To top it off, a group of cherubic sixth-graders from St. Paul’s Lutheran School in Waverly, Iowa, became a national sensation in a YouTube video pleading with the White House to reopen tours. “The White House is our house. Please let us visit,” they beg in unison. The White House hasn’t yet responded, no doubt being too busy overseeing its $27 million project that helped fund pottery classes in Morocco. (No joke.)
This is the opportunity Republicans have been pushing for, to pivot the sequester discussion to the problem of spending, and they are taking a lead from Oklahoma Sen. Tom Coburn. This was the guy, remember, who in 2005 offered an amendment to remove funds from a little thing he called the Alaskan “Bridge to Nowhere” and to divert them to a vital bridge destroyed by Hurricane Katrina. The Bridge to Nowhere became such an embarrassing symbol of waste, Congress ultimately gave up earmarks.
Not all Republicans appreciated that episode, but they took away a couple of valuable political lessons. One, the public responds strongly to examples of waste. And two, the way to claim the high ground in such a debate is to contrast that waste with projects of real importance (like the Katrina bridge). Both lessons are tailor-made for today’s sequester fight.
Sen. Coburn himself has daily been sending letters to federal agencies, demanding that they justify their decisions to furlough existing workers rather than forgo new hires or fancy conferences. His efforts were one reason the Department of Agriculture spent this week stuttering out a justification for its sponsorship of a wine junket in California.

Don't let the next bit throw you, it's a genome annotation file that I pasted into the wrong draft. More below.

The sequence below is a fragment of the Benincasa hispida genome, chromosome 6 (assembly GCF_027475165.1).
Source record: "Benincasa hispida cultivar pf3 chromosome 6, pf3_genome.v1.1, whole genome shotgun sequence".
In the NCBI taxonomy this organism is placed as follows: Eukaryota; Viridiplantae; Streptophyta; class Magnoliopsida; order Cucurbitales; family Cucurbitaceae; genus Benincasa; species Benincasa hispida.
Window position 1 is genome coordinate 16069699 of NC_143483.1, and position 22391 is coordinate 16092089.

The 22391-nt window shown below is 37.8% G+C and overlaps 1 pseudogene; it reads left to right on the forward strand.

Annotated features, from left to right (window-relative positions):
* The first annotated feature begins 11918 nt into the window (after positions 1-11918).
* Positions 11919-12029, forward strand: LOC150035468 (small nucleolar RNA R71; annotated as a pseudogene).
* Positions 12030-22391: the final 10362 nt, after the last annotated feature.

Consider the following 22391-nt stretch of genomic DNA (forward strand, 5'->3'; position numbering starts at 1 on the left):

Utah Sen. Mike Lee has been producing graphics that show, for instance, pictures of free government cellphones next to pictures of border agents—with the Twitter tag #CutThisNotThat. Since late February, the House GOP has been highlighting its own #CutWaste projects, each of which contrasts Mr. Obama’s call for taxes with an example of embarrassing government outlays.
The White House’s shark-jumping moment has given these efforts new attention and threatens to take the sequester debate to a place this overconfident administration never imagined. The whole point of the White House’s effort to make the cuts hurt was to convince Americans that they couldn’t live without big, sweeping government. Now Americans are asking how the White House justifies living with it.
Read More: http://online.wsj.com/article/SB10001424127887323628804578346811646984052.html#articleTabs%3Dvideo